Keith Wasserman has chosen to be homeless for a few days every year since 1989 in order to grow in love and compassion. “I go to live on the streets to expand my perspective and understanding” of people who have no homes to live in, says Keith, executive director of Good Works, Inc.
I’m wondering whether Keith’s approach to become one with those he’s serving might be a small picture of what Jesus did for us. God Himself, the Creator of the universe, chose to confine Himself to the vulnerable state of a baby, to live as a human, to experience what we all experience, and to ultimately die at the hand of humans so that we can experience a relationship with God.
The writer of the book of Hebrews stated that Jesus “shared in [our] humanity so that by his death he might break the power of him who holds the power of death—that is, the devil” (2:14). Jesus was made lower than the angels, even though He’s their Creator (v. 9). He became human and died, even though He’s immortal. And He suffered for us, even though He’s the all-powerful God. Why would He do this? So that He could help us when we go through temptations and bring reconciliation between us and God (vv. 17–18).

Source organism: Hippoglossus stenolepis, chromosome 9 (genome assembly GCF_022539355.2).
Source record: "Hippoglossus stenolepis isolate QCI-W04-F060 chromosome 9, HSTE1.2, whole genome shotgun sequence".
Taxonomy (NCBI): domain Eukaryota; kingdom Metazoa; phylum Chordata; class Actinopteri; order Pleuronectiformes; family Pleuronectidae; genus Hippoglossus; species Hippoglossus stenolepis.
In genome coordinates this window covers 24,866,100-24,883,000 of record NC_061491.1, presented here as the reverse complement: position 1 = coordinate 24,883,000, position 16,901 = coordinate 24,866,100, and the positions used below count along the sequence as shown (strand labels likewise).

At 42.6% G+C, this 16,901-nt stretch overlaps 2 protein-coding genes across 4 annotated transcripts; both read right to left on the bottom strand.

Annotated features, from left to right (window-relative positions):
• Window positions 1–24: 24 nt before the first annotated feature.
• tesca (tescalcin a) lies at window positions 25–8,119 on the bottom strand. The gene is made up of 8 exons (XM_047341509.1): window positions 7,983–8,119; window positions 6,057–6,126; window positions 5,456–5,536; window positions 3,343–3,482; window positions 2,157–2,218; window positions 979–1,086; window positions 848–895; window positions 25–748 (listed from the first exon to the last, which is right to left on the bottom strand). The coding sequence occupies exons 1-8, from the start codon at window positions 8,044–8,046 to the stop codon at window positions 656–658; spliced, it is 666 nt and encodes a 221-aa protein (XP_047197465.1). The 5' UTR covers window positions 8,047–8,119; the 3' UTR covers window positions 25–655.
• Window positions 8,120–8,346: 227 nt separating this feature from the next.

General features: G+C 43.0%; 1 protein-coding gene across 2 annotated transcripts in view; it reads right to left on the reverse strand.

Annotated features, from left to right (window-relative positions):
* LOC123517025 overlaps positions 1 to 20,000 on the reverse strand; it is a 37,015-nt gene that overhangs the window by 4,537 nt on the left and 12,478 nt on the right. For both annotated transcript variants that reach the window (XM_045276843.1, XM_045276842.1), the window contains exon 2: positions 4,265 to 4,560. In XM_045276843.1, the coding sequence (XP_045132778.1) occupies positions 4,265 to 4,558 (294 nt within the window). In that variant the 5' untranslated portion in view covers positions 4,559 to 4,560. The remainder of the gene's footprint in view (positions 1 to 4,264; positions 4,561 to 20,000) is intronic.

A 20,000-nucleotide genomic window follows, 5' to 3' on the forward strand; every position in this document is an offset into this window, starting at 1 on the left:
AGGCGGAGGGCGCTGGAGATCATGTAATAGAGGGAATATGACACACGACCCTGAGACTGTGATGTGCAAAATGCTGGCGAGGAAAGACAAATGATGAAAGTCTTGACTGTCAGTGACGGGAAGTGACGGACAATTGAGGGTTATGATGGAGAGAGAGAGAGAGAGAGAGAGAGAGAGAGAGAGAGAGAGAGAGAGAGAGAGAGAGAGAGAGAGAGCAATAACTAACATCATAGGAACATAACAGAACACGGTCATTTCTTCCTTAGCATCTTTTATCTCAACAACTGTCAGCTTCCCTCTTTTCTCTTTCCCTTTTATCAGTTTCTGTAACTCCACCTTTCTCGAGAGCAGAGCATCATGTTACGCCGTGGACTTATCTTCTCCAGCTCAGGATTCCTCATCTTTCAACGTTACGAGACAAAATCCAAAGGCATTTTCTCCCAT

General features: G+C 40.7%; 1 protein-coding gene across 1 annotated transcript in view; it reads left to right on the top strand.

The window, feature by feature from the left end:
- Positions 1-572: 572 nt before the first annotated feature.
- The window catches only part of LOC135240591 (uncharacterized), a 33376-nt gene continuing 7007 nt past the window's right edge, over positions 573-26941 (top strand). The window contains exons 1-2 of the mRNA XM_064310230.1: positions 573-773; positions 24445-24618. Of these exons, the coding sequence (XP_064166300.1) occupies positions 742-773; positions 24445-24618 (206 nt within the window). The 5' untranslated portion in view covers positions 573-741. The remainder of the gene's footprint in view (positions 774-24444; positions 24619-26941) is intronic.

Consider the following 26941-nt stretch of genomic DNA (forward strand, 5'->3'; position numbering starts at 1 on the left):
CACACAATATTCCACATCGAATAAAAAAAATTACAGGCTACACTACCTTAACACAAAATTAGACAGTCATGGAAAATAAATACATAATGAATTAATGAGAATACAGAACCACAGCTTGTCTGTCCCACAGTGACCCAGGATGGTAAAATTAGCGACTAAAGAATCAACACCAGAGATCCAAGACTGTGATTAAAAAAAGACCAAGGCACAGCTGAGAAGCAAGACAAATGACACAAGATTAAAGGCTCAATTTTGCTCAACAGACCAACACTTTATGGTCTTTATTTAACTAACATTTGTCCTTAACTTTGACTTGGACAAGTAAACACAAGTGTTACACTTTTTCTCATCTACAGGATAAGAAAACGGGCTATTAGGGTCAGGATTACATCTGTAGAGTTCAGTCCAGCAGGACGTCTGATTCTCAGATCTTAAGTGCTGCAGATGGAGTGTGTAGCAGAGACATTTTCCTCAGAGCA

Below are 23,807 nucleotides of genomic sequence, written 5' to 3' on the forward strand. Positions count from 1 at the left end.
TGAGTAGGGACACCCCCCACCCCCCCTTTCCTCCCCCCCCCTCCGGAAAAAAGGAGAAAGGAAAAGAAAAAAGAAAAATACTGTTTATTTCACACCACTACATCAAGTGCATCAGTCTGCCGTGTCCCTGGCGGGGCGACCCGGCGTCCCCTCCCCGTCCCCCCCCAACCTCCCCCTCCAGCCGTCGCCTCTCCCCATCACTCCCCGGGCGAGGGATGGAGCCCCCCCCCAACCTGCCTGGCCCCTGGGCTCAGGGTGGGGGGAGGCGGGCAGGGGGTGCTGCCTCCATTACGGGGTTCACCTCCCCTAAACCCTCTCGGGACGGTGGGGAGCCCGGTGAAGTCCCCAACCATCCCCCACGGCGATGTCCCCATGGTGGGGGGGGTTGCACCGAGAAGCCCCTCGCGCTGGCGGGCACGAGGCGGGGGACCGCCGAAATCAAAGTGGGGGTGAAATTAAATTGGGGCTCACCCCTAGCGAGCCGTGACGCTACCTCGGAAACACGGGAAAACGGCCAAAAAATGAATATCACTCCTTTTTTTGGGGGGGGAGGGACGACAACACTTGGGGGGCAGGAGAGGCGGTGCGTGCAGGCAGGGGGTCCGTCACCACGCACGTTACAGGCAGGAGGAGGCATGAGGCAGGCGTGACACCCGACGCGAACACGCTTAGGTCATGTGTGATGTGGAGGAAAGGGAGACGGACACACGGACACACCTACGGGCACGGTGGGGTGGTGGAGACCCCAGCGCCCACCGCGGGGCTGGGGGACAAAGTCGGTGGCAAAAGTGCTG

May we experience His love today, knowing He understands our humanity and has already provided the way for us to be cleansed from our sins.
Have you come to Jesus and experienced His love and forgiveness? If yes, how does this reality affect your life today? If not, will you receive Him today?
Biblical scholars are uncertain about the identity of the author of Hebrews and of the author’s intended audience. But it’s clear the author is writing to a group of Christians (perhaps of Jewish background) who have suffered because of their faith, including persecution and loss of property, and yet who’ve shown compassion (10:32–34). The author encourages them to hold on to their “confidence” in God and to endure and continue doing His will (vv. 35–36).